- On May 28, 2004, Perez started at first base and batted eighth in a game against the Braves. He went 0 for his first 3 plate appearances, but when he came up with the Phillies down 2-1 with one out in the bottom of the 8th, he lined a 1-2 pitch from Chris Reitsma into the right field corner for a game-tying double. His next time up, he hit a walk-off home run (also with two strikes) in the bottom of the 10th. This game is also a reminder that Chase Utley once batted seventh.
- Of course, Tomas Perez didn’t deliver many walk-off hits in his career with the Phillies. His most notorious connection with walk-off hits is through his role as the Phillies’ unofficial shaving cream pie specialist from 2000-2005. This earned Perez the moniker “The Pieman,” a cognomen that was cruelly stolen some years later by Lee Pace’s character on Pushing Daisies.
- Here’s a picture of Perez as a Tampa Bay Ray, having been hoisted on his own petard.
- In 2000, Perez played shortstop exclusively, but in September of that year, the Phillies called up Jimmy Rollins, making Perez and Desi Relaford the Tony Fernandez to Rollins’ Derek Jeter. Relaford had a .363 OBP that year too. CRAZY.
- Tomas Perez pitched once! It’s true–May 13, 2002, in the midst of 17-3 loss to the Houston Astros. Down 9-1 in the bottom of the 8th, Phillies pitcher Hector Mercado allowed eight of the 10 batters he faced to reach, so Larry Bowa moved Perez from third base to the mound and brought in outfielder Jason Michaels to play third base (also Michaels’ only career appearance in the infield). Perez got his first batter, Jeff Bagwell to ground a ball to…Michaels, who bobbled the ball for one error, then threw it away for a second, allowing Gregg Zaun to score and Bagwell to reach second. The next batter, Jason Lane, flied out to right, and the nightmare was over.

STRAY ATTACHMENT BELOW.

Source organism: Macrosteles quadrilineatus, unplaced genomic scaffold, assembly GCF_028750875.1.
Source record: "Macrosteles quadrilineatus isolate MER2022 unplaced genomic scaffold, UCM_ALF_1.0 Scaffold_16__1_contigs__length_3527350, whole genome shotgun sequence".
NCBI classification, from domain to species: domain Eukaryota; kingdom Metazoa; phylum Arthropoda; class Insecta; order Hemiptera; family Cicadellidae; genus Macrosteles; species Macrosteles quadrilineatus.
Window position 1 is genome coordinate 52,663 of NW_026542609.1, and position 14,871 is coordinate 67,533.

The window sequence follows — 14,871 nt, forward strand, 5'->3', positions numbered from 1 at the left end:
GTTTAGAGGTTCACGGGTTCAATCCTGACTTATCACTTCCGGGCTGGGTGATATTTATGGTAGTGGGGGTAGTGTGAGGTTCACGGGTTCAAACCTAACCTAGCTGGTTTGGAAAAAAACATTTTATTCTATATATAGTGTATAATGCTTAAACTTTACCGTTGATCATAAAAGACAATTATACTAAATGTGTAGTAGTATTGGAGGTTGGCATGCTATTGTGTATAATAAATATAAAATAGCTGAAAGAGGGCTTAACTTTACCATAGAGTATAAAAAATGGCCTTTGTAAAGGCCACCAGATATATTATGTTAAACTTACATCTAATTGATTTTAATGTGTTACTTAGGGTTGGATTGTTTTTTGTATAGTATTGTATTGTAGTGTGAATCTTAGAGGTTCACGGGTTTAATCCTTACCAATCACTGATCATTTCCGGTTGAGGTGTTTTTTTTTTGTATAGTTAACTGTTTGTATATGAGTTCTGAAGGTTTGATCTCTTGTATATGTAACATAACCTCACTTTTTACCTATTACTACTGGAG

- I’m going to repeat part of that last bit, because you might have missed it with the excitement of Tomas Perez pitching: Jason Michaels played 1/3 of an inning in his career in the infield, and in that time he had one ball hit to him and committed two errors on the play. Scott Rolen started that game at third base, in case you were wondering.
- Despite playing in nine organizations, Tomas Perez never played in a playoff game.
- Tomas Perez played six positions in the major leagues. He missed out on playing catcher, left field and center field. And DH, which is a good thing, because, again, he had a career OBP of .290.
- Perez’s hometown of Barquisimeto, Venezuela is actually a pretty big place, a state capital and home to some 2 million residents, making it considerably larger than Philadelphia. I’d never heard of it before, because I don’t think I can name two dozen cities in the whole of South America. Anyway, Barquisimento has produced 15 major leaguers. Of those, 11 were position players, and of those, Maicer Izturis is by far the best hitter. Apparently Miguel Cabrera, Bobby Abreu and Magglio Ordonez (you know, the Venezuelans who can actually hit a little) grew up elsewhere.
- Maicer Izturis is the half-brother of fellow major leaguer Cesar Izturis. Fellow Barquisimeto native Steve Torrealba, however, is not, however, a relative of Yorvit Torrealba, which comes as a shock to me because I was convinced for years that Steve and Yorvit Torrealba were, in fact, the same person.
- Saving the best for last: This is from Phillies Nation’s Jay Floyd a couple weeks back.
The Pieman abides, sports fans. If you have any other Tomas Perez stories, you know where to share them. In fact, if you have any pie, I’d like for you to share that as well. I myself am fond of Boston creme pie, cherry pie, strawberry rhubarb pie, pecan pie….